Wednesday, May 26, 2010

Book review : John Humphrys : Lost for Words. The Mangling and Manipulation of the English Language

Mr. H. is a central part of the Today program on Radio 4 and I have a theory that if it was a legal requirement for the interview of any political figure to be proceeded by a warm up of 10 minutes of Humphrys shouting in the left ear and Paxman shouting in the right ear, to answer the bloody question, we would get either a few more loopy politicians, but at least they would answer the question that was asked, rather than an witter on about fluff from their belly button (management speak).

Lost for Words is a tour of the way the English Language can be misused by elected representatives, sales and marketing types, academics and public servants with an agenda to protect and promote. He has a very rich set of past experiences to draw on over his 35 years as a broadcaster and indeed has been quite successful at being either feared or hated in many political quarters. What an epitaph.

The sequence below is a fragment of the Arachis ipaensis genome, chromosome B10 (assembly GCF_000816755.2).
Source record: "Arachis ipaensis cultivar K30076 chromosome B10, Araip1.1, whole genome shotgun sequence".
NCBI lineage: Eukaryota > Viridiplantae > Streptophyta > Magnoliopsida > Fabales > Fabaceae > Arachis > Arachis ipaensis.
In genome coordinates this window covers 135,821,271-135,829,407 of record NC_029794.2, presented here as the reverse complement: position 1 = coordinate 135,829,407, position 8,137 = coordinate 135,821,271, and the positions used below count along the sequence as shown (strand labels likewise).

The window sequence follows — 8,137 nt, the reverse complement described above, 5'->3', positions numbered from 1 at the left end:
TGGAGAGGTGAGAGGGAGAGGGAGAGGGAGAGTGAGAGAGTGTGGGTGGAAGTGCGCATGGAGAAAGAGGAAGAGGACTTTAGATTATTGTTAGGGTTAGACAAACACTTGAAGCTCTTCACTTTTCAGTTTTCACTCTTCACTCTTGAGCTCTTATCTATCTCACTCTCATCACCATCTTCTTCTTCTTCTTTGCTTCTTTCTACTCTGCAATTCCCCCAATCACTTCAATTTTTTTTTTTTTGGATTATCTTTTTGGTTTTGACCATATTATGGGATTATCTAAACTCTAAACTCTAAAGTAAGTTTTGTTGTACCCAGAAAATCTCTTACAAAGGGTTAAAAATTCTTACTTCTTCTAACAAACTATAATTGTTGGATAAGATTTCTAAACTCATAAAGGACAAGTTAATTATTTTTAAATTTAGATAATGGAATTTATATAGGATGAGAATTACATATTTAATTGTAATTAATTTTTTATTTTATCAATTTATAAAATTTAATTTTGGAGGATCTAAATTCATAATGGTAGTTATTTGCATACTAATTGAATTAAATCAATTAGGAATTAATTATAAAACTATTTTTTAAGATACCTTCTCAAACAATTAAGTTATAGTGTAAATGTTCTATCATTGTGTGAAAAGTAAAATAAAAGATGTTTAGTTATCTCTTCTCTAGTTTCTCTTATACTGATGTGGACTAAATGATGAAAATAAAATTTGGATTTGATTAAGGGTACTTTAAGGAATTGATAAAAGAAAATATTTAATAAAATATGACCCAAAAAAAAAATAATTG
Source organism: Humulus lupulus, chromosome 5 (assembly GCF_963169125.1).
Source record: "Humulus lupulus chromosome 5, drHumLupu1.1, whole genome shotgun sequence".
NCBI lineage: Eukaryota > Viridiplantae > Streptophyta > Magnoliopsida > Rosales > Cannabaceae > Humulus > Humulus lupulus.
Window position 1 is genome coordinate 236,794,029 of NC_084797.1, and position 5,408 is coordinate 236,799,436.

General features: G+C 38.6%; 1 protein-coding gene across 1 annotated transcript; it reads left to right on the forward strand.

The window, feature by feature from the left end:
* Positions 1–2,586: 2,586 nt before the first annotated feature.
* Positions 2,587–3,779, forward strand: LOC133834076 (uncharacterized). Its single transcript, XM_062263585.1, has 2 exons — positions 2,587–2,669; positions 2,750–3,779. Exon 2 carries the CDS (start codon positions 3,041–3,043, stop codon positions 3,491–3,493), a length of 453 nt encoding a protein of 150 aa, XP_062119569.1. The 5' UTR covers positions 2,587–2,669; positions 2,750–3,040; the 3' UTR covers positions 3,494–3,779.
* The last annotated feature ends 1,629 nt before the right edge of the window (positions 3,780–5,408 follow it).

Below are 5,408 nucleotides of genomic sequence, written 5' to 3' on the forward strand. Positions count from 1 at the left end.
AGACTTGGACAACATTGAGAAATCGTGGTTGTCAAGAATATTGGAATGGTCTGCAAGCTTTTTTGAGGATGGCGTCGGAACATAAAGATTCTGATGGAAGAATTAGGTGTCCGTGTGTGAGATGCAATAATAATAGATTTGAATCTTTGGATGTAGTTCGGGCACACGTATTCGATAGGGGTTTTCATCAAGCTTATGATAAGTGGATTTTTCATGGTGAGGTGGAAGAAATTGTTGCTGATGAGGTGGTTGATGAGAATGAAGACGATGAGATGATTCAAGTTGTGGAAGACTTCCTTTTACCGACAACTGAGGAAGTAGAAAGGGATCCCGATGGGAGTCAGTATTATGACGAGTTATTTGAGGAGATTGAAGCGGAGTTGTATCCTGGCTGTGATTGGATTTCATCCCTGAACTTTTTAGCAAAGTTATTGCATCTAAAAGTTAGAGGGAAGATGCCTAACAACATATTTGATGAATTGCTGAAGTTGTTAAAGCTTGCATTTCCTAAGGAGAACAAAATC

I am not a language pedant, not can I claim a great mastery of the written language, but I would like to do better and in my daily battle against cognitive bias understanding how other people use and abuse language and how I might be clearer myself is very valuable. I mentioned a few posts ago that this book got me thinking about self esteem and the role it presence and absence plays in my motivations.

At the end of the book, there is a section which sums up very well why this book is worth reading

The best defense against manipulators is to know what is going on. That is why we should demand that people in power use clear, simple English [or Welsh] instead of cliched, dumped-down, inflated and bogus management-speak that so often passes for English today.

I won't be writing to Radio 4 when I hear “to boldly go where no man has gone before” and its infinitive splitting, but I will be taking more of an interest in the language I hear from all quarters and rather more confrontative.

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